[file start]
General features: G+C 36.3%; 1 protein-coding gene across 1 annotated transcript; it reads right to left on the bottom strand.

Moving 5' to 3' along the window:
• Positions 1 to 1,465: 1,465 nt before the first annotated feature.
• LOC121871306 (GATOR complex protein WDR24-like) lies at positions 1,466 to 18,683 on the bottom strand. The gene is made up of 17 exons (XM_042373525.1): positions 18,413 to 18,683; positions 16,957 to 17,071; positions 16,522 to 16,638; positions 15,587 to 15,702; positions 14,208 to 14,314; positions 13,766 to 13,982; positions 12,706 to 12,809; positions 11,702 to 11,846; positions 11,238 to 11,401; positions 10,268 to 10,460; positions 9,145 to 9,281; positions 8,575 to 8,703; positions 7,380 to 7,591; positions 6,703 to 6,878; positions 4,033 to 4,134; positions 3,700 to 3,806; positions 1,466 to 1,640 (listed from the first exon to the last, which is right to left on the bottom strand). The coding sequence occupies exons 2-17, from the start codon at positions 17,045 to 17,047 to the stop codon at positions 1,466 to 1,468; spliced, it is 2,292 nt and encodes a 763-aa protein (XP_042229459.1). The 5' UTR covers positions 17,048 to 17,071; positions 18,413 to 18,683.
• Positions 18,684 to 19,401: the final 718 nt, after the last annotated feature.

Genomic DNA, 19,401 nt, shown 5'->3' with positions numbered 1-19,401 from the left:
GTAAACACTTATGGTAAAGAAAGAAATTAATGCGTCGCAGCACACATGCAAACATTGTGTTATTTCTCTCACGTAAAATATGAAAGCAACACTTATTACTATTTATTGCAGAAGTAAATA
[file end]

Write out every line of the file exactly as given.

General features: G+C 36.3%; 1 protein-coding gene across 1 annotated transcript; it reads right to left on the bottom strand.

Moving 5' to 3' along the window:
• Positions 1 to 1,465: 1,465 nt before the first annotated feature.
• LOC121871306 (GATOR complex protein WDR24-like) lies at positions 1,466 to 18,683 on the bottom strand. The gene is made up of 17 exons (XM_042373525.1): positions 18,413 to 18,683; positions 16,957 to 17,071; positions 16,522 to 16,638; positions 15,587 to 15,702; positions 14,208 to 14,314; positions 13,766 to 13,982; positions 12,706 to 12,809; positions 11,702 to 11,846; positions 11,238 to 11,401; positions 10,268 to 10,460; positions 9,145 to 9,281; positions 8,575 to 8,703; positions 7,380 to 7,591; positions 6,703 to 6,878; positions 4,033 to 4,134; positions 3,700 to 3,806; positions 1,466 to 1,640 (listed from the first exon to the last, which is right to left on the bottom strand). The coding sequence occupies exons 2-17, from the start codon at positions 17,045 to 17,047 to the stop codon at positions 1,466 to 1,468; spliced, it is 2,292 nt and encodes a 763-aa protein (XP_042229459.1). The 5' UTR covers positions 17,048 to 17,071; positions 18,413 to 18,683.
• Positions 18,684 to 19,401: the final 718 nt, after the last annotated feature.

Genomic DNA, 19,401 nt, shown 5'->3' with positions numbered 1-19,401 from the left:
GTAAACACTTATGGTAAAGAAAGAAATTAATGCGTCGCAGCACACATGCAAACATTGTGTTATTTCTCTCACGTAAAATATGAAAGCAACACTTATTACTATTTATTGCAGAAGTAAATA